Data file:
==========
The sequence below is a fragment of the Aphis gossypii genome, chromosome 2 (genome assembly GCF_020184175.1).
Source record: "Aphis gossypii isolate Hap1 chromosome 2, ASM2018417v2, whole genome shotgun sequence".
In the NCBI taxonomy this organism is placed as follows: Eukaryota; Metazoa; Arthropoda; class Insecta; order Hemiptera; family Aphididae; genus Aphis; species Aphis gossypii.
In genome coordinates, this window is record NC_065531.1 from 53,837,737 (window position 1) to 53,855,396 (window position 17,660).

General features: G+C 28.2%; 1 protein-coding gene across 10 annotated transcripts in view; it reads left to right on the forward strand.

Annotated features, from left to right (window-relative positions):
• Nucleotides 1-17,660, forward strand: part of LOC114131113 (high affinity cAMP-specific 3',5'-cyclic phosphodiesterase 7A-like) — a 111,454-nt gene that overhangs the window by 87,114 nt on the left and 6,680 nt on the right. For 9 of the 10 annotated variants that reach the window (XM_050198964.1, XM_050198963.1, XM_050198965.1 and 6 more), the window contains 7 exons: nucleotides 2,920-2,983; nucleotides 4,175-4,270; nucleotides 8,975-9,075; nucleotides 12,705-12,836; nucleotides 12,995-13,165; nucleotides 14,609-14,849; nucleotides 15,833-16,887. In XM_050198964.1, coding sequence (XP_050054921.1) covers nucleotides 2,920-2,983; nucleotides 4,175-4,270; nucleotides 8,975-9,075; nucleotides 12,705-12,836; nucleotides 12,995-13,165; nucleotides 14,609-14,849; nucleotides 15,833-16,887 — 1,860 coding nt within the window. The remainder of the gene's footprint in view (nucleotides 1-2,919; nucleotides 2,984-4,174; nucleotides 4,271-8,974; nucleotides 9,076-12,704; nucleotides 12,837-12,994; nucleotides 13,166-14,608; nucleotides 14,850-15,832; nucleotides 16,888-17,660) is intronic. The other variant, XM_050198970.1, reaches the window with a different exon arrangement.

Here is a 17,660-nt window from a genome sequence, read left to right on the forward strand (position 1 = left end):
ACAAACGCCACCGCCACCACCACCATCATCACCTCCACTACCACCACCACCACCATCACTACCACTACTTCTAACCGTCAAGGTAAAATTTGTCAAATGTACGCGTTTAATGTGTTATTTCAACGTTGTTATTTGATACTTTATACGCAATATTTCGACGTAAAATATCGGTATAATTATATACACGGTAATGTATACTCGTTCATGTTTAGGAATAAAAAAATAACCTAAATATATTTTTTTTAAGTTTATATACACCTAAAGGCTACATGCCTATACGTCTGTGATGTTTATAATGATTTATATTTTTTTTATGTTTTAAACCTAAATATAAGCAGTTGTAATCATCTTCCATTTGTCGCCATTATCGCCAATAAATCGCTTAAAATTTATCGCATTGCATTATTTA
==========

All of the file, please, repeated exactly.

The sequence below is a fragment of the Aphis gossypii genome, chromosome 2 (genome assembly GCF_020184175.1).
Source record: "Aphis gossypii isolate Hap1 chromosome 2, ASM2018417v2, whole genome shotgun sequence".
In the NCBI taxonomy this organism is placed as follows: Eukaryota; Metazoa; Arthropoda; class Insecta; order Hemiptera; family Aphididae; genus Aphis; species Aphis gossypii.
In genome coordinates, this window is record NC_065531.1 from 53,837,737 (window position 1) to 53,855,396 (window position 17,660).

General features: G+C 28.2%; 1 protein-coding gene across 10 annotated transcripts in view; it reads left to right on the forward strand.

Annotated features, from left to right (window-relative positions):
• Nucleotides 1-17,660, forward strand: part of LOC114131113 (high affinity cAMP-specific 3',5'-cyclic phosphodiesterase 7A-like) — a 111,454-nt gene that overhangs the window by 87,114 nt on the left and 6,680 nt on the right. For 9 of the 10 annotated variants that reach the window (XM_050198964.1, XM_050198963.1, XM_050198965.1 and 6 more), the window contains 7 exons: nucleotides 2,920-2,983; nucleotides 4,175-4,270; nucleotides 8,975-9,075; nucleotides 12,705-12,836; nucleotides 12,995-13,165; nucleotides 14,609-14,849; nucleotides 15,833-16,887. In XM_050198964.1, coding sequence (XP_050054921.1) covers nucleotides 2,920-2,983; nucleotides 4,175-4,270; nucleotides 8,975-9,075; nucleotides 12,705-12,836; nucleotides 12,995-13,165; nucleotides 14,609-14,849; nucleotides 15,833-16,887 — 1,860 coding nt within the window. The remainder of the gene's footprint in view (nucleotides 1-2,919; nucleotides 2,984-4,174; nucleotides 4,271-8,974; nucleotides 9,076-12,704; nucleotides 12,837-12,994; nucleotides 13,166-14,608; nucleotides 14,850-15,832; nucleotides 16,888-17,660) is intronic. The other variant, XM_050198970.1, reaches the window with a different exon arrangement.

Here is a 17,660-nt window from a genome sequence, read left to right on the forward strand (position 1 = left end):
ACAAACGCCACCGCCACCACCACCATCATCACCTCCACTACCACCACCACCACCATCACTACCACTACTTCTAACCGTCAAGGTAAAATTTGTCAAATGTACGCGTTTAATGTGTTATTTCAACGTTGTTATTTGATACTTTATACGCAATATTTCGACGTAAAATATCGGTATAATTATATACACGGTAATGTATACTCGTTCATGTTTAGGAATAAAAAAATAACCTAAATATATTTTTTTTAAGTTTATATACACCTAAAGGCTACATGCCTATACGTCTGTGATGTTTATAATGATTTATATTTTTTTTATGTTTTAAACCTAAATATAAGCAGTTGTAATCATCTTCCATTTGTCGCCATTATCGCCAATAAATCGCTTAAAATTTATCGCATTGCATTATTTA